The legend of 'Gooch'

The legend of 'Gooch'

An image of the stylish Essex batsman would flash before my eyes whenever I met him.

Recently, we inadvertently played the game of Chinese whispers. It so happened that my husband’s cousin had got hitched to a young man who answered to the nickname “Gooch.”  That was some time back. The reason for this christening, we found out from a “reliable” source, was that he had played cricket at some level at his birthplace, Hyderabad, and his batting style resembled that of the great English cricketer, Graham Gooch.

We were pretty impressed. So, the image of the stylish batsman from Essex would flash before my eyes whenever I met this charming young man. Thus, a legend was born around this young entrant to our extended family. 

Another wedding happened in the family lately and we all got together again. It was a loud, boisterous reunion after a long while. “Why is he called Gooch?” somebody asked. “Oh, he was a cricketer, a Ranji level player and, apparently, he batted like Graham Gooch,” my husband replied rather knowingly.

“No, no, he is named after an English football player,” another cousin considered closer to the cousin in question rebutted. “There has been no player who went by that name,” my son who follows the game keenly, waved his hand dismissively.

“Let’s ask the man himself,” came a suggestion. The young man at the centre of all the attention finally got a chance to speak. “I resembled a Chinese table tennis player named Gooch when I was young, hence the name,” he grinned rather tamely, quite embarrassed at the saga woven around him. “Lo! He has been named after a badminton player and look at all the stories going around,” I addressed my husband without properly listening in. “There it goes again, it’s not a badminton player, but a table tennis player,” somebody cut me short.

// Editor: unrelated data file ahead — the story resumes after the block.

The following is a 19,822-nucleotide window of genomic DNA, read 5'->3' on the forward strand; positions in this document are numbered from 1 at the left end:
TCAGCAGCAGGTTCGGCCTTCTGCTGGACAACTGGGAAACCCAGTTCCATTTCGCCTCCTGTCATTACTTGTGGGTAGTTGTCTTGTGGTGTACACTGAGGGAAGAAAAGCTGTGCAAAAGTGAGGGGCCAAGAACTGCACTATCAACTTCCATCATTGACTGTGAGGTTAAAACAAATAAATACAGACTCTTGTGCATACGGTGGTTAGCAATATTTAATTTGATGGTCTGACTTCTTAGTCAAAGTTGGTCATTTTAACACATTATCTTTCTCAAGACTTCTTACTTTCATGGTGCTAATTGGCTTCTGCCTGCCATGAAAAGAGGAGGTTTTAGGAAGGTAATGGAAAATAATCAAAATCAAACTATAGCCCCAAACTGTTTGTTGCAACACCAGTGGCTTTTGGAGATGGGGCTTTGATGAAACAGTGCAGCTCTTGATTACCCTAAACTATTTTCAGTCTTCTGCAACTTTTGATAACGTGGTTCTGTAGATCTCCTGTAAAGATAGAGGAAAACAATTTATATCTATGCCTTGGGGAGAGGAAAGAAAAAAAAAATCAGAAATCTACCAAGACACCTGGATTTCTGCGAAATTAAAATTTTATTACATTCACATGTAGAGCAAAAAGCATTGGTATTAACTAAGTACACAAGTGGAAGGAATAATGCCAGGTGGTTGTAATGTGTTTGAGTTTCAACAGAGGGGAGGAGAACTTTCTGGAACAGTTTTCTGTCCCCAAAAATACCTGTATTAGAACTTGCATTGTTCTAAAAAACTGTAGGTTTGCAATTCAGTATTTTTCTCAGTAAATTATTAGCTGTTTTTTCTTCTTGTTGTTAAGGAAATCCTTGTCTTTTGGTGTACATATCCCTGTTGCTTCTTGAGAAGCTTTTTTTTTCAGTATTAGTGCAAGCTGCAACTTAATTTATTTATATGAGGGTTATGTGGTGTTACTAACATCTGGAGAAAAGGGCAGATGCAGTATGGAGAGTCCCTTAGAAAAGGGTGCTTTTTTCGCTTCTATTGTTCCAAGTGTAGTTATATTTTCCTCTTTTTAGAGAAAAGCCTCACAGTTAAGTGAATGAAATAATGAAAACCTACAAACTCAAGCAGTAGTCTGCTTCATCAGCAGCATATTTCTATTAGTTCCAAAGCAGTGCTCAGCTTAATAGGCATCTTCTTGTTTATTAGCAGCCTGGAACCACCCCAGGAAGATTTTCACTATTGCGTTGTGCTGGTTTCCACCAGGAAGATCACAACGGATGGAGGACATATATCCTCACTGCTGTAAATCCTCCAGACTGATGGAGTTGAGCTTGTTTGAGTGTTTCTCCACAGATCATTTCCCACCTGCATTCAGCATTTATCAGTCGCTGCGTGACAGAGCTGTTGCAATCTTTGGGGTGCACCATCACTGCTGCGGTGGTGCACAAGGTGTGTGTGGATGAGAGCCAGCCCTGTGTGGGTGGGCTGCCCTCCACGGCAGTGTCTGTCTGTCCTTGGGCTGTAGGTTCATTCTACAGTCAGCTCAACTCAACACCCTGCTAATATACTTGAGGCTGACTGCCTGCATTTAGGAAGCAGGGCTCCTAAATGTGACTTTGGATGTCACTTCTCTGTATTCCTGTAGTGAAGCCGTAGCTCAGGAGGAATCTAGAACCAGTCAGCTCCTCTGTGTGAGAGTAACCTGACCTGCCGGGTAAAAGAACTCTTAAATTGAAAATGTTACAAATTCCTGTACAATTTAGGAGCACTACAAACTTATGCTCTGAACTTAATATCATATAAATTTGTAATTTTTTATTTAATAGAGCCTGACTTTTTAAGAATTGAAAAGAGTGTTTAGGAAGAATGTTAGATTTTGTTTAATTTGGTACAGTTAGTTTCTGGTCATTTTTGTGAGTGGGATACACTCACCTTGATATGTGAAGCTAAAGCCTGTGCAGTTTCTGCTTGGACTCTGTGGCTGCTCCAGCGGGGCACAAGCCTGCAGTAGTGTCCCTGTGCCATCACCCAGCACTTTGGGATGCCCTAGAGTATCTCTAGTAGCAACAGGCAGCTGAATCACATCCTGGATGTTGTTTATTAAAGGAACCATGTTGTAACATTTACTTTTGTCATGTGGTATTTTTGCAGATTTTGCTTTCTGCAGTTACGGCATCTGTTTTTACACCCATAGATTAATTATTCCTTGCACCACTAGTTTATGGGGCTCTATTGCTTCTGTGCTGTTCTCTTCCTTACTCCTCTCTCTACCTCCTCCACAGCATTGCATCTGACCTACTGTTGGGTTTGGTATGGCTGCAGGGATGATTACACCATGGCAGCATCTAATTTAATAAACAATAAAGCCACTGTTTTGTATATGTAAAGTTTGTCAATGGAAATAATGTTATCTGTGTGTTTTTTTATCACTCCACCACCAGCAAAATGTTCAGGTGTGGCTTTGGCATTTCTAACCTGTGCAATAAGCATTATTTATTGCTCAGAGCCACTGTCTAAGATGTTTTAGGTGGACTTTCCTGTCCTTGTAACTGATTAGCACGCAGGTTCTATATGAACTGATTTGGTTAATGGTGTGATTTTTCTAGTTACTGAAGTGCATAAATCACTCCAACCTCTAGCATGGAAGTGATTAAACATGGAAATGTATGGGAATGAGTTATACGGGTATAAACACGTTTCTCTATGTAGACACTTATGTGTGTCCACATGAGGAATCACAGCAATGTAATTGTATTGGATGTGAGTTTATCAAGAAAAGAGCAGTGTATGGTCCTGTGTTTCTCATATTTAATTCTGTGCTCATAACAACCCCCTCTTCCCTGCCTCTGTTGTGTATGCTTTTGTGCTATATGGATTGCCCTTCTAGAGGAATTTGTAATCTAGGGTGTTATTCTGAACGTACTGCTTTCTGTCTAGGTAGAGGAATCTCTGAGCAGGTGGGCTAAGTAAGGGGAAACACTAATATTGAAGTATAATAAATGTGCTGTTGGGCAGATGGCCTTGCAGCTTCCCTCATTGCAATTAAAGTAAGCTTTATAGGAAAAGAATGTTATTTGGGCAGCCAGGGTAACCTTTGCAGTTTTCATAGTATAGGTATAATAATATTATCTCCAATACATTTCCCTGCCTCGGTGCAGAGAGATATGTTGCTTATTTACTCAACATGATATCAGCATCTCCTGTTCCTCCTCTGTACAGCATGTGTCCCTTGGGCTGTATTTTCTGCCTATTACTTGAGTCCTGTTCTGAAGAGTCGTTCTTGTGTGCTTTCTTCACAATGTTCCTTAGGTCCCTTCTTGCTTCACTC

We all raised our hands in mock exasperation and had a hearty laugh. It surely looked like a round of Chinese whispers where the original message gets distorted by the time it reaches its final recipient and comes out as a completely new and, more than often, an amusing version.

Such family gatherings tend to generate a lot of gossip. Who is cosying up to whom, who royally snubbed whom, why somebody’s over-the-age son/ daughter has not married yet, who is seeing whom; such hearsay provides enough fodder for a few days at least after the event. It keeps the folks engaged as they can’t resist the temptation to call each other up to exchange notes.

It’s a fun pass time, though half the stories doing the rounds turn out to be far, far away from the truth at the end of the day as one discovers later. A game of Chinese whispers in real life, I suppose.
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